“I was just wondering if my mom got my text last night about changing our engagement photo shoot appointment to Tuesday instead of Saturday. The weather is supposed to get nasty this weekend, at least that’s what my….”

    “Phone told you, I know.” His half-finished egg sandwich found its way to the trash can as his feet found their way out of the kitchen. “I could have told you if you asked me you know, real people do watch weather and communicate face to face, weird I know,” his voice trailed monotonously away and she was sure he was going to leave for work before giving her a kiss goodbye.

    She put her plate haphazardly in the dishwasher and gulped down her orange juice as she remembered the last time he refused to kiss her. It was a couple month into their engagement and he refused to kiss her goodnight, not even on her cheek. Panic started to set in again as she recalled that night, the way he found her mirrors all open.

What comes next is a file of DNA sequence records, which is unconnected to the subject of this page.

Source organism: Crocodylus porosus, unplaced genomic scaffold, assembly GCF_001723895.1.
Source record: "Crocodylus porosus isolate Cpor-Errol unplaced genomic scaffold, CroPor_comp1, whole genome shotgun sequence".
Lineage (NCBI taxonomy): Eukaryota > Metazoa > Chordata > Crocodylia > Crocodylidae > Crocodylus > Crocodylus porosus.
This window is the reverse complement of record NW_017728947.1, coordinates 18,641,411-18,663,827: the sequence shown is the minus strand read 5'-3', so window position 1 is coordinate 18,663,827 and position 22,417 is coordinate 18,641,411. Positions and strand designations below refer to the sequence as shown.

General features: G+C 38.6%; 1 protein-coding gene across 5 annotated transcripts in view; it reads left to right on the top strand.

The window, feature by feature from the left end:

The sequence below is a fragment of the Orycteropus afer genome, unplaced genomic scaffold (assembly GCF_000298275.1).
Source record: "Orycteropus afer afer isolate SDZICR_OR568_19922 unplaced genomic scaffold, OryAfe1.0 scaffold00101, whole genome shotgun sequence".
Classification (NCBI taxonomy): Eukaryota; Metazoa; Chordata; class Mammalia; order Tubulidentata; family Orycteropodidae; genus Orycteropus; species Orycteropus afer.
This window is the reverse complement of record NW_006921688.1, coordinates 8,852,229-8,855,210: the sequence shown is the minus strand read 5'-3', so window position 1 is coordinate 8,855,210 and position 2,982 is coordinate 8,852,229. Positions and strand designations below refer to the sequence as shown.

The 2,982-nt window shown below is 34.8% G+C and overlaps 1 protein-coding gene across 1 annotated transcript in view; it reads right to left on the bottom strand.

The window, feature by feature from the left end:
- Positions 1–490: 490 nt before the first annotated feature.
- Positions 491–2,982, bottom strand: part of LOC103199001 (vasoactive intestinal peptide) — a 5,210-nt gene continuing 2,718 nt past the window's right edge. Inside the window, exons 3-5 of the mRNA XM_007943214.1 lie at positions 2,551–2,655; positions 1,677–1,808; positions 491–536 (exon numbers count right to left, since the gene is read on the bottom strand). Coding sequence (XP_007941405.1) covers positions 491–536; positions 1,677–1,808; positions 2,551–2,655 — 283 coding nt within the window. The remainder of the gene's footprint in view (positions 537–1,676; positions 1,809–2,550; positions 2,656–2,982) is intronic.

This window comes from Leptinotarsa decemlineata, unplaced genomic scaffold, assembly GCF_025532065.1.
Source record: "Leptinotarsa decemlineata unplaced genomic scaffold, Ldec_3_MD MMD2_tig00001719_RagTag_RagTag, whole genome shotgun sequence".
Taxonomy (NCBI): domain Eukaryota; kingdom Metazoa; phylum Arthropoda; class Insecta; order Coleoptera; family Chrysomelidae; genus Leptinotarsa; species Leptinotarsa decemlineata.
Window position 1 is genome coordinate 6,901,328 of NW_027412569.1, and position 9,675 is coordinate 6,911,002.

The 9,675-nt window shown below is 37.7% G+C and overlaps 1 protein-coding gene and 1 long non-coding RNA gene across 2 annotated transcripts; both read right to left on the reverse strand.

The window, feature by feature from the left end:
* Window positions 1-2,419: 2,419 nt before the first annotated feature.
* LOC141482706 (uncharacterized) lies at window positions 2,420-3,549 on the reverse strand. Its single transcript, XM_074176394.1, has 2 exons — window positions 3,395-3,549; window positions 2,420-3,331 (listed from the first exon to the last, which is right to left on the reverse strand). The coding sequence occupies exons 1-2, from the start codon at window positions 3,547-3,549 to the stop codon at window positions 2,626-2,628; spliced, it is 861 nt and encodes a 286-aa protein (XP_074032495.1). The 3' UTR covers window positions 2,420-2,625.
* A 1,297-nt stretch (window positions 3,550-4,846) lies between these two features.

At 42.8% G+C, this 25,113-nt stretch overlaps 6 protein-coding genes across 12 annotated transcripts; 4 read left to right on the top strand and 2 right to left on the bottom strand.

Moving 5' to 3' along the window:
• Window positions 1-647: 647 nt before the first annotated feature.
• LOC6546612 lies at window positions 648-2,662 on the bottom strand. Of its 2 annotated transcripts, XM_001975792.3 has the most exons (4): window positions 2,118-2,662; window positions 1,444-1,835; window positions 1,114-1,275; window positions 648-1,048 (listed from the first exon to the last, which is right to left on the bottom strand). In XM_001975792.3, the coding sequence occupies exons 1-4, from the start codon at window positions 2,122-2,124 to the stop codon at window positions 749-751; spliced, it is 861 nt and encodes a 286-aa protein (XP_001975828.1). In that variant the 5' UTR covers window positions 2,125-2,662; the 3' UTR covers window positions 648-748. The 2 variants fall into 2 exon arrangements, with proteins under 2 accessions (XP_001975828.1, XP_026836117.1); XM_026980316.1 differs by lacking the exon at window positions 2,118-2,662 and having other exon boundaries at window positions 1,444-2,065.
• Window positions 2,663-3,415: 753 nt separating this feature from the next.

It was her tablet, sitting on the bed that night, which caused it all. Usually, she was good about putting away her things and locking her screens and doors before bed, but that night she was floating on a happy high that made her forgetful.
    A smile crept across her face thinking of that particular incident, starting to light up the edges of her mouth. She shouldn’t be smiling at all, which made her panic even more as she speed walked down the hallway to the sound of his toothbrush hitting the sink in the bathroom.

    “Baby, it only happened twice. You know I feel bad, it wasn’t like I actually cheated on you, though.” She regretted the words as soon as they left her mouth, her mouth that definitely wasn’t going to get a kiss now, and she timidly watched the light leave his face and join the hue of hers.